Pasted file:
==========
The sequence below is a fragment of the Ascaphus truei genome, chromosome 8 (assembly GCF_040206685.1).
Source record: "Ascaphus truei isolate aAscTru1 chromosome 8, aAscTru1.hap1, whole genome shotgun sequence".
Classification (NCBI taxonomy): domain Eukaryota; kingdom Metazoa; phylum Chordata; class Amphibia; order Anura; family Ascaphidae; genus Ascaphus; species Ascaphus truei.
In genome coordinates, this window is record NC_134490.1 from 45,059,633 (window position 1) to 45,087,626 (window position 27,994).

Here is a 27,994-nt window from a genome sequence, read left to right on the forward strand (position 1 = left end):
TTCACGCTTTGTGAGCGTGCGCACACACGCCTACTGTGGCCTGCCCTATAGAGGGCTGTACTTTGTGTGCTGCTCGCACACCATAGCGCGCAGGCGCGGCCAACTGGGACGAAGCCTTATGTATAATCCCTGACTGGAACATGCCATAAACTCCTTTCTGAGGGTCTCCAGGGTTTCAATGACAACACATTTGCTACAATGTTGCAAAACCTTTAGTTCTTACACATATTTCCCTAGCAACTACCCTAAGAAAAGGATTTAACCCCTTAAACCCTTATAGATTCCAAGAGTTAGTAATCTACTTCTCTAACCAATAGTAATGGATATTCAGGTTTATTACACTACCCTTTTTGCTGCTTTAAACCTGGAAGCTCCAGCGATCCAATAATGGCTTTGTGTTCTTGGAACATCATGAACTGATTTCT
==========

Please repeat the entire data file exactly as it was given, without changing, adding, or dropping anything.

The sequence below is a fragment of the Ascaphus truei genome, chromosome 8 (assembly GCF_040206685.1).
Source record: "Ascaphus truei isolate aAscTru1 chromosome 8, aAscTru1.hap1, whole genome shotgun sequence".
Classification (NCBI taxonomy): domain Eukaryota; kingdom Metazoa; phylum Chordata; class Amphibia; order Anura; family Ascaphidae; genus Ascaphus; species Ascaphus truei.
In genome coordinates, this window is record NC_134490.1 from 45,059,633 (window position 1) to 45,087,626 (window position 27,994).

Here is a 27,994-nt window from a genome sequence, read left to right on the forward strand (position 1 = left end):
TTCACGCTTTGTGAGCGTGCGCACACACGCCTACTGTGGCCTGCCCTATAGAGGGCTGTACTTTGTGTGCTGCTCGCACACCATAGCGCGCAGGCGCGGCCAACTGGGACGAAGCCTTATGTATAATCCCTGACTGGAACATGCCATAAACTCCTTTCTGAGGGTCTCCAGGGTTTCAATGACAACACATTTGCTACAATGTTGCAAAACCTTTAGTTCTTACACATATTTCCCTAGCAACTACCCTAAGAAAAGGATTTAACCCCTTAAACCCTTATAGATTCCAAGAGTTAGTAATCTACTTCTCTAACCAATAGTAATGGATATTCAGGTTTATTACACTACCCTTTTTGCTGCTTTAAACCTGGAAGCTCCAGCGATCCAATAATGGCTTTGTGTTCTTGGAACATCATGAACTGATTTCT